2017 ORAFS Genetics Theory and Application Workshop


Rapid advancements in technology have propelled genetics to the forefront of fisheries research, providing numerous avenues to enhance our understanding of the aquatic world.  This intermediate workshop gave attendees the chance to learn about some of the cutting edge techniques being applied within the field, and the types of questions they can answer.


Course Materials Available for Download

Instructor Presentation – Genetics 101

Instructor Presentation – Populations: using genetic data to infer population structure

Instructor Presentation – Adaptive genetic variation within and among populations

Download suggested reading material here


About the Instructors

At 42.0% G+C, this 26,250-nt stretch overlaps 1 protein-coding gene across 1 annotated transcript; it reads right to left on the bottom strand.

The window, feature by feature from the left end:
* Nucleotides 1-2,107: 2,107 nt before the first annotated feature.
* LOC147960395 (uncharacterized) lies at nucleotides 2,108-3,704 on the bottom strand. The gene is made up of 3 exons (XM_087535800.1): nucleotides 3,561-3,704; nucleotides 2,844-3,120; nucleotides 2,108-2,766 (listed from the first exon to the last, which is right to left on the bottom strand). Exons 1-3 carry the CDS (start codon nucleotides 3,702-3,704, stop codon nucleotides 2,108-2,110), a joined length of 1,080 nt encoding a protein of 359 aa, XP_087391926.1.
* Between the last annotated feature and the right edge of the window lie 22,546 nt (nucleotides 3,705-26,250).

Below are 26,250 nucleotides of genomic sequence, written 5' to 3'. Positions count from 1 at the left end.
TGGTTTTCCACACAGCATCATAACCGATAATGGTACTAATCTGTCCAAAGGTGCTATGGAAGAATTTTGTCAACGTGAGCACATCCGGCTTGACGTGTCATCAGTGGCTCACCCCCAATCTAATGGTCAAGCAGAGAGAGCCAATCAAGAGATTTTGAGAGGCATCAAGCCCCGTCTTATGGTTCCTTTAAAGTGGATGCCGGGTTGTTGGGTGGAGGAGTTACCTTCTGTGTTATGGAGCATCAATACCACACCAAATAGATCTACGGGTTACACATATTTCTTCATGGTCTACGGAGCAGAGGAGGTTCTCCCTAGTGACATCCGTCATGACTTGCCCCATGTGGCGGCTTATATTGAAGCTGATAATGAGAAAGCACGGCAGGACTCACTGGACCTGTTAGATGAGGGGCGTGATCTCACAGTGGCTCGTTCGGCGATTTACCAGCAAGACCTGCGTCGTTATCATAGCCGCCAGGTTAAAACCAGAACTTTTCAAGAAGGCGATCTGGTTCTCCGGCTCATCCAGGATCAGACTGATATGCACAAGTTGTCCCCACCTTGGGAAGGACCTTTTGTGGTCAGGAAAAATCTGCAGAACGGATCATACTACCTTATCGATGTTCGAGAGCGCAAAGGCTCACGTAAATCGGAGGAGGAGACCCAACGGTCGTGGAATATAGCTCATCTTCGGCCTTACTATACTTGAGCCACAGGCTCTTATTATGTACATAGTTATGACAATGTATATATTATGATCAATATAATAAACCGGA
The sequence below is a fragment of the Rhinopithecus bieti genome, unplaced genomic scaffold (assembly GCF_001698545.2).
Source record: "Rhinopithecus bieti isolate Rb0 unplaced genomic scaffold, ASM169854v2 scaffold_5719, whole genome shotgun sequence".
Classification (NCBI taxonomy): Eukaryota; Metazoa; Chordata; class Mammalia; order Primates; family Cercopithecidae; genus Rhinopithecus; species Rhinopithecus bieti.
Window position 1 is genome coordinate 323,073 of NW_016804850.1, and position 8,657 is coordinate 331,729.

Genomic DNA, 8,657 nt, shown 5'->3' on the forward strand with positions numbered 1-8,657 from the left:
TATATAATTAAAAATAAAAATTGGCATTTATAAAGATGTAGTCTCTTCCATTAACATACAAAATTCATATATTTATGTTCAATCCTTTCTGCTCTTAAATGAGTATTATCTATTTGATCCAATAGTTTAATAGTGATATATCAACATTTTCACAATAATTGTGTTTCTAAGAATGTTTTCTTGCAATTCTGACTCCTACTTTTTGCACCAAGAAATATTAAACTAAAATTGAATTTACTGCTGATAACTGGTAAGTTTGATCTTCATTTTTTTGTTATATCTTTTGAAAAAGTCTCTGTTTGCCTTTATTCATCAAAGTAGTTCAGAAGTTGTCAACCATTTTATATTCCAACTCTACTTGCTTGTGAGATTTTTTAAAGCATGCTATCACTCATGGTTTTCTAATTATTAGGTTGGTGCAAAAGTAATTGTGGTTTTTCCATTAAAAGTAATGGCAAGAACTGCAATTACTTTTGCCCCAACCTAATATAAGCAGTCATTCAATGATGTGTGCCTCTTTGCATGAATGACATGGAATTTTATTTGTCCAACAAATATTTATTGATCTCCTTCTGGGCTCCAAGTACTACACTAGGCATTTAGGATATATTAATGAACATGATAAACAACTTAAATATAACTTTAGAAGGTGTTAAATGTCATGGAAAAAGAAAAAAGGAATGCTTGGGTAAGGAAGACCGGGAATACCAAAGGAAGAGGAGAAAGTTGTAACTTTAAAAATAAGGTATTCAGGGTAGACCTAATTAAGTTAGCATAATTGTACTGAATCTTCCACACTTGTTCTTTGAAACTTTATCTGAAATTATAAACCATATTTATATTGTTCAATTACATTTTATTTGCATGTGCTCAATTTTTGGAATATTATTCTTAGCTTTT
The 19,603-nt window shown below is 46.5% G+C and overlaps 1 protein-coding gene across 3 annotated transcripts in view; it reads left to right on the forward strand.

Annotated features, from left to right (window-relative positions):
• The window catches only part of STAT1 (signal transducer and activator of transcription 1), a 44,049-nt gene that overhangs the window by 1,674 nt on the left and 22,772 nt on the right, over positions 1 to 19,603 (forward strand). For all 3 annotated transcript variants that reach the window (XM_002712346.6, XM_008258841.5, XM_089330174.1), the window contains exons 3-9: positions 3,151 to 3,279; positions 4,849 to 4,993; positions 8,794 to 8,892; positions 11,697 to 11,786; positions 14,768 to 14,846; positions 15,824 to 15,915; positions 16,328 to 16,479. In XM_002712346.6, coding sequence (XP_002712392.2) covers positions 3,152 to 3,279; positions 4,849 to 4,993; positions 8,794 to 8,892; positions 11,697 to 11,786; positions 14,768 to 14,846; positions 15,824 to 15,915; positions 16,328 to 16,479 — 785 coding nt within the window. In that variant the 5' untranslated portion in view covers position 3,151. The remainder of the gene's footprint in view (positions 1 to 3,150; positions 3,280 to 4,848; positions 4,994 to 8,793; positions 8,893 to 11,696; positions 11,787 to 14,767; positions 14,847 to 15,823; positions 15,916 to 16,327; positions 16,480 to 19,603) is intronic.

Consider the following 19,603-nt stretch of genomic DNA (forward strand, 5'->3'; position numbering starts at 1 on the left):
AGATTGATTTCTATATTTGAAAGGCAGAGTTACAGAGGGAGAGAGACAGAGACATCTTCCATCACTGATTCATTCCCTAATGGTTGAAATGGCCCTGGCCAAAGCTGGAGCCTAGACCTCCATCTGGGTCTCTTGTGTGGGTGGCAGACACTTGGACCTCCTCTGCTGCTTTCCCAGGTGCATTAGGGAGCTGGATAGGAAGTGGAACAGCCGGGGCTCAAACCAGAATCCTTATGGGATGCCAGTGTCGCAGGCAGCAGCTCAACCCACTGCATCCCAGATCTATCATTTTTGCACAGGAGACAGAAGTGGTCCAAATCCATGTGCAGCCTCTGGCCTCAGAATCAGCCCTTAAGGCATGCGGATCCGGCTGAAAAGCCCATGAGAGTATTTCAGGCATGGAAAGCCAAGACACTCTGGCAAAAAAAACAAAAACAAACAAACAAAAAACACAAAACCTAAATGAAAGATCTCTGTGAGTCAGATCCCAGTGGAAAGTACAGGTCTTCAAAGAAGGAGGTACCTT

Andrew Black is a postdoctoral research associate at Hatfield Marine Science Center. He has research experience using parentage analysis, conservation genetics, Next Generation Sequencing (ddRAD), and bioinformatics with both freshwater and marine species. Kathleen O’Malley is an Associate Professor in the Department of Fisheries and Wildlife at Oregon State University.  Her research focuses on investigating how genetic and ecological factors interact to shape life history variation of marine and freshwater organisms.  Marc Johnson is a research biologist with the Oregon Department of Fish & Wildlife (ODFW).  He applies genetic research to his work assisting with the management and conservation of Oregon’s fish populations, including Willamette River spring Chinook Salmon and Steelhead.  Mike Meeuwig is the Program Lead for ODFW’s Native Fish Investigation Program.  His past research includes population genetics, landscape ecology, and population assessment and monitoring techniques.  Patrick DeHaan is a Fisheries Biologist with the U.S. Fish and Wildlife Service.  His past work has included using genetic techniques to examine population structure, investigate variation within fish populations, and assess spatial patterns of hybridization between species like Bull Trout and Brook Trout. Taal Levi is an Assistant Professor in the Department of Fisheries and Wildlife at OSU.  He combines empirical data, fieldwork, and quantitative methods to address applied problems ranging from understanding how to assess the spatial extent and ecological consequences of wildlife overexploitation, to fisheries management and population dynamics in a changing climate.